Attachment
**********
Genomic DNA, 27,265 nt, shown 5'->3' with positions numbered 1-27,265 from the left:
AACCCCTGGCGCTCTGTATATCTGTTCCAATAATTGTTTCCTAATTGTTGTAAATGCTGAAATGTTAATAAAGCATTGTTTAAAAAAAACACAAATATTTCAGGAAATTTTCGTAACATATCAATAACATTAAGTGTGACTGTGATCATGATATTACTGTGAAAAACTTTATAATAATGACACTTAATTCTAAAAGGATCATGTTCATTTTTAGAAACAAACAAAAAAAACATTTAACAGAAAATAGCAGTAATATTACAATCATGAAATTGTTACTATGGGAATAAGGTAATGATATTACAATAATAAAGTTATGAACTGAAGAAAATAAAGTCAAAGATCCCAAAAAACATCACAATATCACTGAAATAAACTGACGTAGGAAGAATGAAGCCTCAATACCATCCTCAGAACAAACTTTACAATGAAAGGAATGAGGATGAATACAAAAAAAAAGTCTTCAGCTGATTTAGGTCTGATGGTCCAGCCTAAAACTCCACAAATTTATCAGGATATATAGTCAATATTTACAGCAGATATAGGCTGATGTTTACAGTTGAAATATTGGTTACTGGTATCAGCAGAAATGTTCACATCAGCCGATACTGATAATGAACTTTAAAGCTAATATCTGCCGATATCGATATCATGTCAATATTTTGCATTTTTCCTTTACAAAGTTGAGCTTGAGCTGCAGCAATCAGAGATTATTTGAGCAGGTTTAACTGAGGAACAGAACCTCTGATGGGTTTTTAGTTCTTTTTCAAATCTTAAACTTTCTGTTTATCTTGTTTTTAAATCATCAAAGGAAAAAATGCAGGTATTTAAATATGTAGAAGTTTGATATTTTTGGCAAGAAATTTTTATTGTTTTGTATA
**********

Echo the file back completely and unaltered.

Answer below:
Genomic DNA, 27,265 nt, shown 5'->3' with positions numbered 1-27,265 from the left:
AACCCCTGGCGCTCTGTATATCTGTTCCAATAATTGTTTCCTAATTGTTGTAAATGCTGAAATGTTAATAAAGCATTGTTTAAAAAAAACACAAATATTTCAGGAAATTTTCGTAACATATCAATAACATTAAGTGTGACTGTGATCATGATATTACTGTGAAAAACTTTATAATAATGACACTTAATTCTAAAAGGATCATGTTCATTTTTAGAAACAAACAAAAAAAACATTTAACAGAAAATAGCAGTAATATTACAATCATGAAATTGTTACTATGGGAATAAGGTAATGATATTACAATAATAAAGTTATGAACTGAAGAAAATAAAGTCAAAGATCCCAAAAAACATCACAATATCACTGAAATAAACTGACGTAGGAAGAATGAAGCCTCAATACCATCCTCAGAACAAACTTTACAATGAAAGGAATGAGGATGAATACAAAAAAAAAGTCTTCAGCTGATTTAGGTCTGATGGTCCAGCCTAAAACTCCACAAATTTATCAGGATATATAGTCAATATTTACAGCAGATATAGGCTGATGTTTACAGTTGAAATATTGGTTACTGGTATCAGCAGAAATGTTCACATCAGCCGATACTGATAATGAACTTTAAAGCTAATATCTGCCGATATCGATATCATGTCAATATTTTGCATTTTTCCTTTACAAAGTTGAGCTTGAGCTGCAGCAATCAGAGATTATTTGAGCAGGTTTAACTGAGGAACAGAACCTCTGATGGGTTTTTAGTTCTTTTTCAAATCTTAAACTTTCTGTTTATCTTGTTTTTAAATCATCAAAGGAAAAAATGCAGGTATTTAAATATGTAGAAGTTTGATATTTTTGGCAAGAAATTTTTATTGTTTTGTATA